A magazine: When the kids were little (we’re talking the newborn through toddler years) I could barely keep my eyes open long enough to read a page of whatever book club book we were reading, let alone finish the entire thing before our next meeting ( I have a whole row of books on my shelf that the girls tell me I did read and had strong, if not exactly articulate, opinions on, but they’re all a bit of a blur). During that time, I read more magazines than anything else. Much less stressful to pick one up, randomly skim through an article in a sleep-deprived fog, and if I completely forgot about it by the end of the day, well what did it matter? Now I read magazines for interest, inspiration, and all the pretty pictures (some day I’ll make that vision board!) Current subscriptions: Style at Home, Real Simple, Oprah and Best Health.

A self-help book: Although he’s never outright said anything against my collection of self-help books, I’m sure Luc has about as much respect for them as he does for, say, Dr. Phil. Recently I’ve been rereading Take Time for Your Life by Cheryl Richardson. I first read this back in 2002, and it helped convince me that my health and my relationship with Luc were at stake because of my job. I made the drastic move from working about 60 hours a week to working just three days a week. Now that I’m in a completely different phase of my life (10 years and 2 kids different) I’m finding its checklists, charts and challenges helpful for finding the ever-elusive balance a lot of us are looking for as women/wives/mothers/friends/employees. He may not be a fan, but I think Luc’s reaping the benefits…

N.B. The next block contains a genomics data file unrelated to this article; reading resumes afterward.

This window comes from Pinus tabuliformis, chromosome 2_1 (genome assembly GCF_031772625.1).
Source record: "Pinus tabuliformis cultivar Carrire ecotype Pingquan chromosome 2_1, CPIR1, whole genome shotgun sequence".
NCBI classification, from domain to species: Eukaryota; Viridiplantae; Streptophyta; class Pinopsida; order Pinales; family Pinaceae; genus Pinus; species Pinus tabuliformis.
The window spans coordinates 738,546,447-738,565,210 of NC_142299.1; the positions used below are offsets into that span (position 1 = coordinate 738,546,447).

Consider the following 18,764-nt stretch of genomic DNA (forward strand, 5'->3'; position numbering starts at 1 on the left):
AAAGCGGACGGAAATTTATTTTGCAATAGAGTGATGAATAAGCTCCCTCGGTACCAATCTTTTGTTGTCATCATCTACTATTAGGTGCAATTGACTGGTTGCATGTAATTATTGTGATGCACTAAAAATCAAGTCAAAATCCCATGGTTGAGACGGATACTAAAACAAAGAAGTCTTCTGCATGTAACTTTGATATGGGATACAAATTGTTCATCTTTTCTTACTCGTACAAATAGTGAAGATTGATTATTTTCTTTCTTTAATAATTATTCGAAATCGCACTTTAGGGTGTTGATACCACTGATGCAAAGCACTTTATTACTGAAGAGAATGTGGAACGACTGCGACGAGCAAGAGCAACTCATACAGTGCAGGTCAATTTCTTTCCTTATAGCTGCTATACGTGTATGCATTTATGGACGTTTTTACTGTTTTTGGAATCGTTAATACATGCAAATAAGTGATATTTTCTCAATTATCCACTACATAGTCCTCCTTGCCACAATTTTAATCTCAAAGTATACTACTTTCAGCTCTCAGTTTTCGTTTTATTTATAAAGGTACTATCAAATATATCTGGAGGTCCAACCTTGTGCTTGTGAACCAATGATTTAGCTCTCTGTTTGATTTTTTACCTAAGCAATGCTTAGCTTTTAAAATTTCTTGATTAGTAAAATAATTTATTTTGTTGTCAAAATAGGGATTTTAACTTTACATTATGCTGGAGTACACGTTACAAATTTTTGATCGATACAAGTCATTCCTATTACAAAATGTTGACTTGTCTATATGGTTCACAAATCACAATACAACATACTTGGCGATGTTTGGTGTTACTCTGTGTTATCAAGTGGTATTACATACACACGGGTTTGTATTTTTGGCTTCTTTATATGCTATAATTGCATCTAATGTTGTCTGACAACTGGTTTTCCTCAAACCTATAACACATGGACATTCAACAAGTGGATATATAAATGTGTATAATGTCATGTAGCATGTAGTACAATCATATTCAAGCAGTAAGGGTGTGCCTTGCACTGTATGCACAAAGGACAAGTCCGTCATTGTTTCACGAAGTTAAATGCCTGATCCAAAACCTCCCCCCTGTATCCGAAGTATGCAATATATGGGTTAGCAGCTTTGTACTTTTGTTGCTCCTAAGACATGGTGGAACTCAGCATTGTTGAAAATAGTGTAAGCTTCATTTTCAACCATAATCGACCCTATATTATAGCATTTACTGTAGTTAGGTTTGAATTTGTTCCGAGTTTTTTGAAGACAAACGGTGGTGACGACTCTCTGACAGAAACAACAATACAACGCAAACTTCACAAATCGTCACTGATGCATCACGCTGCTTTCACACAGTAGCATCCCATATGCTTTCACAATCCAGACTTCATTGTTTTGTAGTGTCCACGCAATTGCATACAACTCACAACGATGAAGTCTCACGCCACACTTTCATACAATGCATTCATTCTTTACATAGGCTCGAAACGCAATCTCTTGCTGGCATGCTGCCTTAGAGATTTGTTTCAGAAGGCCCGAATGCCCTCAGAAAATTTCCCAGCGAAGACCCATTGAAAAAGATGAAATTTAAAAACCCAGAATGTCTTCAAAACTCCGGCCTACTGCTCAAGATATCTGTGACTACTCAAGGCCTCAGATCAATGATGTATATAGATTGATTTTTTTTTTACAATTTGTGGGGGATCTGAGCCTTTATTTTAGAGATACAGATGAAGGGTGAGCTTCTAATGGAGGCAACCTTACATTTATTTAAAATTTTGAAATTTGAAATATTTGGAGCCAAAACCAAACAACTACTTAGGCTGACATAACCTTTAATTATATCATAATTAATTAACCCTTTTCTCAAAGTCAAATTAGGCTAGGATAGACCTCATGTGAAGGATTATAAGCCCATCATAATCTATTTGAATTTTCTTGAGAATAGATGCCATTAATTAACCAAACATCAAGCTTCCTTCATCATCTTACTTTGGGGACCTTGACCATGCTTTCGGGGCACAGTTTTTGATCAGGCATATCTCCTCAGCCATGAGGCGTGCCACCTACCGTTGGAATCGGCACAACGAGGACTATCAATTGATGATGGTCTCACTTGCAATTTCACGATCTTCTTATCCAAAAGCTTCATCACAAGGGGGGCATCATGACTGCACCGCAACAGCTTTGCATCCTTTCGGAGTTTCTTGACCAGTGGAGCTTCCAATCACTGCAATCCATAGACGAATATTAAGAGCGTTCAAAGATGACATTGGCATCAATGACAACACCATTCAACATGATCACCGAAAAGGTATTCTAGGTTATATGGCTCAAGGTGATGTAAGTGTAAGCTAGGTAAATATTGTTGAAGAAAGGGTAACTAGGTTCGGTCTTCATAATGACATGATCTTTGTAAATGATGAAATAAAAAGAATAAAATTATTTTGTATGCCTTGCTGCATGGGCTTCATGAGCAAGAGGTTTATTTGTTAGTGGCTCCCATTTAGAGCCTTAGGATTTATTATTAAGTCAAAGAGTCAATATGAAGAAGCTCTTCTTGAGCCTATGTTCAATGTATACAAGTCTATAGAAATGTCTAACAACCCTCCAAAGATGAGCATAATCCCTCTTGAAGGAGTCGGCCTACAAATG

A classic: A while ago I decided that considering I had been an English language and literature major in university way back when, there were several titles and/or authors that I had never read that maybe I should have. I set a goal for myself that in between new reads I would tackle some as-yet-unread-by-me classics. I nearly gave up after my first two attempts. I suffered through The Great Gatsby (sorry) and slept through Don Quixote (did anyone ever really finish that book?). Then I picked up Anna Karenina (swoon!). I have enjoyed every single word Tolstoy wrote in this marvelous work of art… and even discovered in its pages the phrase I want engraved on my tombstone (no, I’m not telling today, but the first person to guess gets 5 bucks!).

A how to organize your stuff/your closet/your house/your mind/your life book: I spend more time organizing my cluttered pile of decluttering books than I do reading them or following their advice (as the state of my stuff/my closet/my house/my mind/my life will attest). But just owning them makes me feel better. Especially if they’re alphabetized. Top of the pile: How to Organize (Just About) Everything by Peter Walsh.

Some non-fiction “lite”: Luc’s definition of non-fiction and my definition of non-fiction are so different that I don’t even think they’d make it into the same entry in the dictionary. Call of the Mall, The Power of Half, The Happiness Project, Slow Death by Rubber Duck and I Was a Really Good Mom Before I Had Kids have all enjoyed a place on my nightstand recently.

We may not be reading even close to the same stuff, but at least it’s something we can do together!

Check out what’s on Luc’s nightstand.